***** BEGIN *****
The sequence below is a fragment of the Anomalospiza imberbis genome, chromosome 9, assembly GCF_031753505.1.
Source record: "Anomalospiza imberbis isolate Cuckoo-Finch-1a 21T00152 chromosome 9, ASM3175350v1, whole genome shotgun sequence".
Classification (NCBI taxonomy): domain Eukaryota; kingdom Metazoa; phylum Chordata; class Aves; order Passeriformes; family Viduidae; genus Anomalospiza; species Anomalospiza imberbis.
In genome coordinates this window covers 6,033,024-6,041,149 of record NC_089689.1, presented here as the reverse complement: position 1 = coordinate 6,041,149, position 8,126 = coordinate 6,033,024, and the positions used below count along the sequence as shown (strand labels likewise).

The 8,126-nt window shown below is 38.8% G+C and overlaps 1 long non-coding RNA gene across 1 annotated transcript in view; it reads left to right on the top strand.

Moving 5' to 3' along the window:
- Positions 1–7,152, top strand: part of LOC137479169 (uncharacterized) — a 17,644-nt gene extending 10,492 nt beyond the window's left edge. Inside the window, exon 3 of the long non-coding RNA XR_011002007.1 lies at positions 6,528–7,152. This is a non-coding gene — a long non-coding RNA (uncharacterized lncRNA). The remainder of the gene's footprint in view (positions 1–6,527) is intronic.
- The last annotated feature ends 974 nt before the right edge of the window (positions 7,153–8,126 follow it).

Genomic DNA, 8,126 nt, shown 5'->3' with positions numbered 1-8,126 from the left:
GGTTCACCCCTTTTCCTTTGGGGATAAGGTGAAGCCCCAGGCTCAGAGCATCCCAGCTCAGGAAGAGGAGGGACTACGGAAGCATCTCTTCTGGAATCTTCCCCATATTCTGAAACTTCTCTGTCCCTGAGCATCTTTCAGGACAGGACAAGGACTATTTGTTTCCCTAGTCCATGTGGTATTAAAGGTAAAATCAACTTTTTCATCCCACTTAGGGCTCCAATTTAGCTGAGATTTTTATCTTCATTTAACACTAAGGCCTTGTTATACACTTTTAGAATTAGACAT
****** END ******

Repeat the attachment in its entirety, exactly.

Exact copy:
The sequence below is a fragment of the Anomalospiza imberbis genome, chromosome 9, assembly GCF_031753505.1.
Source record: "Anomalospiza imberbis isolate Cuckoo-Finch-1a 21T00152 chromosome 9, ASM3175350v1, whole genome shotgun sequence".
Classification (NCBI taxonomy): domain Eukaryota; kingdom Metazoa; phylum Chordata; class Aves; order Passeriformes; family Viduidae; genus Anomalospiza; species Anomalospiza imberbis.
In genome coordinates this window covers 6,033,024-6,041,149 of record NC_089689.1, presented here as the reverse complement: position 1 = coordinate 6,041,149, position 8,126 = coordinate 6,033,024, and the positions used below count along the sequence as shown (strand labels likewise).

The 8,126-nt window shown below is 38.8% G+C and overlaps 1 long non-coding RNA gene across 1 annotated transcript in view; it reads left to right on the top strand.

Moving 5' to 3' along the window:
- Positions 1–7,152, top strand: part of LOC137479169 (uncharacterized) — a 17,644-nt gene extending 10,492 nt beyond the window's left edge. Inside the window, exon 3 of the long non-coding RNA XR_011002007.1 lies at positions 6,528–7,152. This is a non-coding gene — a long non-coding RNA (uncharacterized lncRNA). The remainder of the gene's footprint in view (positions 1–6,527) is intronic.
- The last annotated feature ends 974 nt before the right edge of the window (positions 7,153–8,126 follow it).

Genomic DNA, 8,126 nt, shown 5'->3' with positions numbered 1-8,126 from the left:
GGTTCACCCCTTTTCCTTTGGGGATAAGGTGAAGCCCCAGGCTCAGAGCATCCCAGCTCAGGAAGAGGAGGGACTACGGAAGCATCTCTTCTGGAATCTTCCCCATATTCTGAAACTTCTCTGTCCCTGAGCATCTTTCAGGACAGGACAAGGACTATTTGTTTCCCTAGTCCATGTGGTATTAAAGGTAAAATCAACTTTTTCATCCCACTTAGGGCTCCAATTTAGCTGAGATTTTTATCTTCATTTAACACTAAGGCCTTGTTATACACTTTTAGAATTAGACAT